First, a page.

Final Fantasy XIV: Dawntrail is a strong yet imperfect first step for the next decade of the game's story

We're still working on our Final Fantasy XIV: Dawntrail review; as a raider, I didn't think it would be right to put out a scored review before I'd had a chance to raid the first tier of the expansion, and even then I still wonder if I shouldn't wait longer, with so much of Dawntrail's truly new content slated for the post-launch patch cycle. So, don't expect my full thoughts on the expansion for a little while longer - but what I am ready to talk about is the story, for good and ill.

First things first; I won't talk about anything glaringly specific. I'm well aware that some players are still taking their time through the story, and the full release has only been out for a little more than a week - even if the majority of players likely started with Early Access last month. Thankfully, none of my thoughts will spoil events of the story. Though, of course, if you're still playing through Dawntrail it might be a good idea to hit credits before reading any further if you would like to err on the safe side.

Following up on Endwalker, Dawntrail was always going to be stuck with a tough act to follow. While last expansion's story had its share of detractors, by and large it was - and is - celebrated as a strong conclusion to the story arc that XIV has been based on for the last decade. Dawntrail, instead, has to set the stage for the next 10 years of the game - all while maintaining the balancing act of setting up a conflict that would resonate with players even after they'd already gone to the literal edge of existence to fight something akin to the concept of entropy. 

Creative Studio 3's answer was simple; a complete change in venue. Out was Eorzea, Sharlayan, Garlemald and any factions players were already familiar with, and instead the story revolves around the succession of the throne in the nation of Tuliyollal, and the search for a legendary city of gold where it's said that people can live forever in eternal youth.

Regardless of the surrounding context of the plot, I'd say that the team stuck the landing where it counts . Tural acts as a great palate cleanser for many of the locations we've visited in the past, especially considering some of the areas showcased in the latter half of the story. Similarly, the characters introduced with the expansion's story are generally memorable; Wuk Lamat, Koana and more are great additions to the cast. The character development for Krile, Erenville and even G'raha Tia are all welcomed, and genuinely add to the story and themes of the expansion when it counts.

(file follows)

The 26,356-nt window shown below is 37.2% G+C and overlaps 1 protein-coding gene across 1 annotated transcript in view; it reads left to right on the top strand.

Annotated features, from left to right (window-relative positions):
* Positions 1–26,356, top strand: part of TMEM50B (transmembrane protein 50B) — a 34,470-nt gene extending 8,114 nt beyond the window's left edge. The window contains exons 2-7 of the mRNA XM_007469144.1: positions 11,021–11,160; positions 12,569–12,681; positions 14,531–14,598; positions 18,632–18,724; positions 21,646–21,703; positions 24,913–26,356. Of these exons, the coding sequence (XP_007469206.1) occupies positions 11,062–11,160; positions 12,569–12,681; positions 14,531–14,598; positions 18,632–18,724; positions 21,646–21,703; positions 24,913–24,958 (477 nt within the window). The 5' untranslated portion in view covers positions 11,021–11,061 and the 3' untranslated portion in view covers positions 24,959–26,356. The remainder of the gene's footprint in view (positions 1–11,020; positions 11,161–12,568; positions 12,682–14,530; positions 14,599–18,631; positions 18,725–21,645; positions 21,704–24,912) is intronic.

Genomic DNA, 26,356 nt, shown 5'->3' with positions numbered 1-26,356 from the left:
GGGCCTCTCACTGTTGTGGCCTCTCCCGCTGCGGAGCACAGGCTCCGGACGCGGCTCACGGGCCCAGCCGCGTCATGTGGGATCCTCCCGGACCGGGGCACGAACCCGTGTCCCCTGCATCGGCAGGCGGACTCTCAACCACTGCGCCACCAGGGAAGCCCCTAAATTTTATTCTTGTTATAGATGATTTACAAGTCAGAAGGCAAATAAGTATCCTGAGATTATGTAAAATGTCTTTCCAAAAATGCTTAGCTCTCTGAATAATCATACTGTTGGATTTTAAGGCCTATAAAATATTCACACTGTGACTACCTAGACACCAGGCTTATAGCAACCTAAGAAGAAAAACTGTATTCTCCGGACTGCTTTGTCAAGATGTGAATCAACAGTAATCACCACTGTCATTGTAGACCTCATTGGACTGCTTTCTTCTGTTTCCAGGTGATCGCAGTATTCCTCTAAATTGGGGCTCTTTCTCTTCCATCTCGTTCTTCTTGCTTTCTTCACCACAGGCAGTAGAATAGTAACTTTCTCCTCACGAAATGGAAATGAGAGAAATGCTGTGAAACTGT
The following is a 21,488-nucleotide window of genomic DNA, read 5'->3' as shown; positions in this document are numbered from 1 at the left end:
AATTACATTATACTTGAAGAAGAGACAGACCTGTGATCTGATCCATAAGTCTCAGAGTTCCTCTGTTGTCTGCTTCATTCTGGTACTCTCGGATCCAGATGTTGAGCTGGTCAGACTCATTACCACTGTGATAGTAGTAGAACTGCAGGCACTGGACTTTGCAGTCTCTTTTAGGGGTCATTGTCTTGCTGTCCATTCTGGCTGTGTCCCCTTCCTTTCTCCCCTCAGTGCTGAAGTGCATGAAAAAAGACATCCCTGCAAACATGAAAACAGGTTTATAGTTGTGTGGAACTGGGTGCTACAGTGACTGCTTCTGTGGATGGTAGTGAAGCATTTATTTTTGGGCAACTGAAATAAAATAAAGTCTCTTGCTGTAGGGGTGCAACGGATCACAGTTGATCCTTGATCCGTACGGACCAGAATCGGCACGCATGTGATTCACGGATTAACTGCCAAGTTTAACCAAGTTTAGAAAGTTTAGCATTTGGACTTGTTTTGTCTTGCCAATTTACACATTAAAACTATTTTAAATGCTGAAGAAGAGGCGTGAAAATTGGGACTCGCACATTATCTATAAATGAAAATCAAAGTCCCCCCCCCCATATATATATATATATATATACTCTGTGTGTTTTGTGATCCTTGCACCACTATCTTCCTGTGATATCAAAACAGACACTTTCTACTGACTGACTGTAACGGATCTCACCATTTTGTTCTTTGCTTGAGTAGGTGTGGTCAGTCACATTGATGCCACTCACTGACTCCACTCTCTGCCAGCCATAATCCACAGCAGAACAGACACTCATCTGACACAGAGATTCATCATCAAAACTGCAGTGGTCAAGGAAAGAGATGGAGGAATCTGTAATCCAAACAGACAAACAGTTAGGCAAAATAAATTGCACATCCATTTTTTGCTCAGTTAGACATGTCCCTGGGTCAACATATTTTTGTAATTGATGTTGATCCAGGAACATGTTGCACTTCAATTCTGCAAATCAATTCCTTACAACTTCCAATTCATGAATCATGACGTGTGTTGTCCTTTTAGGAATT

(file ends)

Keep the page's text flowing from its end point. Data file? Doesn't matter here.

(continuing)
Unsurprisingly, the lower stakes of the plot don't continue to the story's conclusion - and that's where I feel the expansion both shines and falters. 

I'll be blunt; while some of the returning characters are welcome additions, others felt shoehorned - and with how two of the story's trials are designed to play with Trusts, I can't help but feel that may be more than just my intuition. One of the core tenets of Dawntrail's story is that the Warrior of Light is not, in fact, the main character; we're here to guide Wuk Lamat on her journey to become the Dawnservant, but outside of her own orders we rarely get directly involved. I think that was for the best, and as a concept I don't think there was any other way to handle resetting the stakes without it feeling forced.

What does feel forced, however, is the inclusion of some returning Scions. Maybe I took the wrong idea from the idea of the Scions disbanding on paper at the end of Endwalker, but outside of filling a slot for a Trial I don't know what Alphinaud and Alisae directly contribute to Dawntrail's plot. The same can be said for others such as Y'shtola, and others like Thancred or Urianger similarly give me pause.

Don't get me wrong; I love the Scions. They're one of the best parts of XIV's story, and they're like family to myself and anyone else who's played XIV this long. Yet, Dawntrail's strongest story moments are the ones that personally deal with the themes - and while Krile, Erenville and even G'raha Tia all have something to add to the conversation, it feels like the rest of the crew are just there to fulfill some mandate. 

Which is to say, without spoiling Dawntrail's story - there's now a clear path forward for XIV in the years to come, and as such the expansion has been an overwhelming success. Yet, it does make me worry for the future that the devs will be far too likely to drag the Scions into the fold when their absence may lead to a stronger reaction. Restraint is a tool I feel that the XIV team could use far more often when it comes to their storytelling, and I just hope they can realize the importance of it themselves heading into the future. Final Fantasy XIV's future is looking bright, even if surely there are bound to be storms waiting ahead; Dawntrail was the new foundation that we needed.

A Final Fantasy XIV: Dawntrail review code, as well as game time, were provided to RPG Site for the purposes of our coverage.